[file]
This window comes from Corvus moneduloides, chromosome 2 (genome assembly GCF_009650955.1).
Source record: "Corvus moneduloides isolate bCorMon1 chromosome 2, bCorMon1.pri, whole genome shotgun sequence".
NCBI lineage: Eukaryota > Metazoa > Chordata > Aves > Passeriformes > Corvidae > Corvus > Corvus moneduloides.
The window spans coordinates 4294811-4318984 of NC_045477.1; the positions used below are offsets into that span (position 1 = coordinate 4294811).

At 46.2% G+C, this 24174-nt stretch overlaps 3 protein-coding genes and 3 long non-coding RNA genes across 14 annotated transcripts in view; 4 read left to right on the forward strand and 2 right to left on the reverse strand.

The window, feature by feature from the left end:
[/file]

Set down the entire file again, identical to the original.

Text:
This window comes from Corvus moneduloides, chromosome 2 (genome assembly GCF_009650955.1).
Source record: "Corvus moneduloides isolate bCorMon1 chromosome 2, bCorMon1.pri, whole genome shotgun sequence".
NCBI lineage: Eukaryota > Metazoa > Chordata > Aves > Passeriformes > Corvidae > Corvus > Corvus moneduloides.
The window spans coordinates 4294811-4318984 of NC_045477.1; the positions used below are offsets into that span (position 1 = coordinate 4294811).

At 46.2% G+C, this 24174-nt stretch overlaps 3 protein-coding genes and 3 long non-coding RNA genes across 14 annotated transcripts in view; 4 read left to right on the forward strand and 2 right to left on the reverse strand.

The window, feature by feature from the left end: